Magazine article Computers in Libraries

Debating Schuyler's Siren Song Column

Magazine article Computers in Libraries

Debating Schuyler's Siren Song Column

Article excerpt

Michael,

Here are my comments on "Siren Song of Fiber" from 10/2003 (p. 26):

The title is appropriate, since just the word fiber in the technical context does arouse a certain visceral reaction and emotional fascination. It just sounds so "cool" how could anyone resist?

While much of what is said in the article it true and useful, when you get to the Section "Fiber Is Inevitable," Elvis leaves the building. I view this as a mixture of wishful thinking, tech fascination, and pure pie in the sky.

Claims of video on demand, super-fast Internet, local broadcast, radio, and dial tone over fiber have been made time and time again. "Get what you want, when you want it, and how you want it" has been prophesied and promised going way back in to the early 1980s. I was in the operating room to witness the birth of the Apple II, the TRS-80, the Atari PC, and later the IBM PC. In general, all the enthusiastic predictions have failed because of political, technical, and huge financial issues. While fiber has taken over from copper for long-haul and large-pipe needs, the last-mile problem will probably not be addressed in our lifetime. The cost alone is frightening.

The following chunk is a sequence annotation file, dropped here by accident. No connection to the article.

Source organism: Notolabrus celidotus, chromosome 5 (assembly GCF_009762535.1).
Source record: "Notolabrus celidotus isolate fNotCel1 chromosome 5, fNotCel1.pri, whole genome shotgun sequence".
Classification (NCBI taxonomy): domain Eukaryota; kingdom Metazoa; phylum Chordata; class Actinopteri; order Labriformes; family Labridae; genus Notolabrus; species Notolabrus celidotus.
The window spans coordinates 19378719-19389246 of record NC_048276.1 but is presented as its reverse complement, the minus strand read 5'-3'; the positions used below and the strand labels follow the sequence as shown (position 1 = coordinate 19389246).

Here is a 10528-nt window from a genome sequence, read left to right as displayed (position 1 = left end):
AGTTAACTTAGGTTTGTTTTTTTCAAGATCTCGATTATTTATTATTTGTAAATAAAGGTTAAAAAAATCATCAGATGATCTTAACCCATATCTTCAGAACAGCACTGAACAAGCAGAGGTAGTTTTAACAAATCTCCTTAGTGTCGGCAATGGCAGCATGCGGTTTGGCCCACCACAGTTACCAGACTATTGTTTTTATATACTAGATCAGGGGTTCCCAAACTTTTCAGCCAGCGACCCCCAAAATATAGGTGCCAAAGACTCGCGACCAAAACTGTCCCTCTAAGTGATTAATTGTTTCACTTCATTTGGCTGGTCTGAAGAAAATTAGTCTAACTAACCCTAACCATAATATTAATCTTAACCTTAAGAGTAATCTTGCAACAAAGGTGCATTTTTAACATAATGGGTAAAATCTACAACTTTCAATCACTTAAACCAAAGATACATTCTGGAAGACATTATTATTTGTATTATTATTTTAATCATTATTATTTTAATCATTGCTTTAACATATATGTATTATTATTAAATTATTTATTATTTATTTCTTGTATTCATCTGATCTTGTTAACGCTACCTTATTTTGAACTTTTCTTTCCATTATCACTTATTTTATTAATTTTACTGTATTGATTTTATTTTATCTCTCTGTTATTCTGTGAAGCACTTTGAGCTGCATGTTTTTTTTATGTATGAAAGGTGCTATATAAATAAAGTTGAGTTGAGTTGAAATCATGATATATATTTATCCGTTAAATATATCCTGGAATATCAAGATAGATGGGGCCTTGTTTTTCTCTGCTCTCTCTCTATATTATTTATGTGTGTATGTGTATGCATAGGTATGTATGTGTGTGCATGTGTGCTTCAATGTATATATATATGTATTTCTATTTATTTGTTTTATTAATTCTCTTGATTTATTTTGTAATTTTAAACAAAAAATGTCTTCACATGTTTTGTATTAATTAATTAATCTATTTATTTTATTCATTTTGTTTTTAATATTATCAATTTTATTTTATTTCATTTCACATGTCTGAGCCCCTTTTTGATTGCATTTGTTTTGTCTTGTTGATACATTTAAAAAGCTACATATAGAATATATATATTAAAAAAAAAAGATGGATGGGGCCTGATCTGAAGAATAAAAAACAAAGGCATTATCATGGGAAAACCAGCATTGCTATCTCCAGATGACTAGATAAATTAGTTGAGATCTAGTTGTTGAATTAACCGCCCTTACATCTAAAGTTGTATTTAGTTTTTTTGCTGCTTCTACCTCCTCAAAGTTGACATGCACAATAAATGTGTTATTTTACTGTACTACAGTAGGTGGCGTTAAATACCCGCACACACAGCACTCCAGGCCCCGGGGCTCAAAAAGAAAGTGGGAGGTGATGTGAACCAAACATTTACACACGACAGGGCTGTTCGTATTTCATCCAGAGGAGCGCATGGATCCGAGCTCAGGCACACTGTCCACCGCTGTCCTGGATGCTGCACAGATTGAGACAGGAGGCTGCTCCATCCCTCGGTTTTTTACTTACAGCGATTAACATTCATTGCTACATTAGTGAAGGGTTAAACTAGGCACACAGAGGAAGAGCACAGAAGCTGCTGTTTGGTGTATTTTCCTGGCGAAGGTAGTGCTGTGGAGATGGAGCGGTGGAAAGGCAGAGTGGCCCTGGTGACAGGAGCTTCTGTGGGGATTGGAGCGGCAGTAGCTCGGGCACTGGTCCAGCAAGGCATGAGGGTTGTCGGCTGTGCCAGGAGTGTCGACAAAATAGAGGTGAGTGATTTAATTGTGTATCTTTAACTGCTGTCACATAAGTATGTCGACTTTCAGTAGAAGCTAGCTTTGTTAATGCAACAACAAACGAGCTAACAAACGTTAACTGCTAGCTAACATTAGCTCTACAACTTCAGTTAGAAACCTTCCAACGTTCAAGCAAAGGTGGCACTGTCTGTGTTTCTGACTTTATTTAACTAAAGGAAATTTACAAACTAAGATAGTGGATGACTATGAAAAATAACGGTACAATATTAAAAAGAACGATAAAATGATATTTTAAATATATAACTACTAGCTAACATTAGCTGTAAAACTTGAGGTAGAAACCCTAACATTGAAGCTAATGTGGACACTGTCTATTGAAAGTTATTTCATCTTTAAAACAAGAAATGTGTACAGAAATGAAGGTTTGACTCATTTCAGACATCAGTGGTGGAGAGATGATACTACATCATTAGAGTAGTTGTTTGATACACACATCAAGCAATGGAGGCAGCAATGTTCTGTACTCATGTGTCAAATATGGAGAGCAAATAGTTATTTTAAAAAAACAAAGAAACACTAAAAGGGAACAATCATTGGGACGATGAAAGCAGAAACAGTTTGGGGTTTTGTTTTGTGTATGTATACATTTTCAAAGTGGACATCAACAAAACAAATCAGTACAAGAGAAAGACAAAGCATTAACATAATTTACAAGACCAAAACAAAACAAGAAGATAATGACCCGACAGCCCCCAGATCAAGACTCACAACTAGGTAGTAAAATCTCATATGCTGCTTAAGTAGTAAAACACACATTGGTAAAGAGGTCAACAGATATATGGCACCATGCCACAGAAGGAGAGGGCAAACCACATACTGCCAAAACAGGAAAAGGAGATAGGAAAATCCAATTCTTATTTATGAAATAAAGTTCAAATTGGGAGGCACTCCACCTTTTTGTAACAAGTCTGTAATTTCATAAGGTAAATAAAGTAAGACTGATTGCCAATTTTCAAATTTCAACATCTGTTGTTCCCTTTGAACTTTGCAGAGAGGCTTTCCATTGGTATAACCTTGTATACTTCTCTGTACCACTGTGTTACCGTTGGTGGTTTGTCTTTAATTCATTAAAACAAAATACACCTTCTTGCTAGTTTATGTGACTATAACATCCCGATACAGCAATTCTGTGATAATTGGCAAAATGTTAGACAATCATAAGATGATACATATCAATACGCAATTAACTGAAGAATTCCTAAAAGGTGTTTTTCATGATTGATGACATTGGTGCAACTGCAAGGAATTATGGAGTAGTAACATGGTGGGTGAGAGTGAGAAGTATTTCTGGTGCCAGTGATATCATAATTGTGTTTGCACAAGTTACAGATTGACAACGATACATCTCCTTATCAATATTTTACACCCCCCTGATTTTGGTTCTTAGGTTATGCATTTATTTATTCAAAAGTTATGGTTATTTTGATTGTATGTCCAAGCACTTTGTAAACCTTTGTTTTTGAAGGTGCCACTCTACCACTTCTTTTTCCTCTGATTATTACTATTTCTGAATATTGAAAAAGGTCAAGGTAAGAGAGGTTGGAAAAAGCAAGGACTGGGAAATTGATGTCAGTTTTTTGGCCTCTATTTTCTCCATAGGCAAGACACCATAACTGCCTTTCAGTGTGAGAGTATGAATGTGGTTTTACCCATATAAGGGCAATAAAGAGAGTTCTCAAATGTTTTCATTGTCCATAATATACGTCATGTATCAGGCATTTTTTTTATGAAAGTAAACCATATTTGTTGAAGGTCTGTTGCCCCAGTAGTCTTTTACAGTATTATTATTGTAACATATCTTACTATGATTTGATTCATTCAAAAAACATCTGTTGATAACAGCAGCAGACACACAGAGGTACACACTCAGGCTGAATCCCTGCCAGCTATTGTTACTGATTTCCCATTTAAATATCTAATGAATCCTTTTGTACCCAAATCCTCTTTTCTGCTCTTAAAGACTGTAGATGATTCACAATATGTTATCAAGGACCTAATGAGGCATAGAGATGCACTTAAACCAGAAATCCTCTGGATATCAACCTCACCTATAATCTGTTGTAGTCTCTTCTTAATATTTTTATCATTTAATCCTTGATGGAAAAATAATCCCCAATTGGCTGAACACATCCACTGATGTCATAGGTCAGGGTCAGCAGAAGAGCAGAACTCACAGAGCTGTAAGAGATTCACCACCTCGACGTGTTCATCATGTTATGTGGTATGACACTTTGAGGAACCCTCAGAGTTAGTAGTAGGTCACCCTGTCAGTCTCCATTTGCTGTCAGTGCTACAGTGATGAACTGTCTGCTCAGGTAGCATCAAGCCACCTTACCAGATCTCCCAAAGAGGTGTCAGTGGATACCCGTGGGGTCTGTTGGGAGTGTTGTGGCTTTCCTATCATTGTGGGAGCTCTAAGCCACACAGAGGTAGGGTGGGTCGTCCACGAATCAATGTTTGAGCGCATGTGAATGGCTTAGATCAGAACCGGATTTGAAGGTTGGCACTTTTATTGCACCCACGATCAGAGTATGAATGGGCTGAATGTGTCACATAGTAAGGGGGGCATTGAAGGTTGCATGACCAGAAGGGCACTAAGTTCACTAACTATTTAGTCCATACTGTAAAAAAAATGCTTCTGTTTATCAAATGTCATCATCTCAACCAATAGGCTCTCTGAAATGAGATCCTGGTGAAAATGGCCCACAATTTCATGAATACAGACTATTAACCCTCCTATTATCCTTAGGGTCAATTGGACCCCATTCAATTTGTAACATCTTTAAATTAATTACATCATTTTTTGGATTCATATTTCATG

With properly configured routers and WANs, distance conferencing works very nicely over copper ATM T-1 connections. The ND [North Dakota] K-12 system is fully equipped with current state-of-the-art H.323 distance learning technologies, along with a whole bunch of analog distance learning hardware, which after 12 years in use, works just dandy. Much to the chagrin of the digital pundits, it still outperforms most of the new digital stuff.

The state digital backbones are fiber, certainly, but nearly every inch of the last mile of K-12 connections are ATM T-1 copper. North Dakota is a rural state, the idea of fiber everywhere is pie in the sky because of the cost in relation to the extremely low subscriber-per-mile counts. Of course if you as a Washington resident want to subsidize fiber here in North Dakota via federal taxes and grants, cool!

If everything has an IP address and is hooked to a fiber network, just think of the trouble that a well-crafted worm or virus can cause. I have a colleague that works in [an] office building with IP phones. Several times they have had to shut down the phone system because of attacks coming via IP.

It doesn't matter where anything is physically? My service can come from anywhere? I already fight that battle almost daily. …

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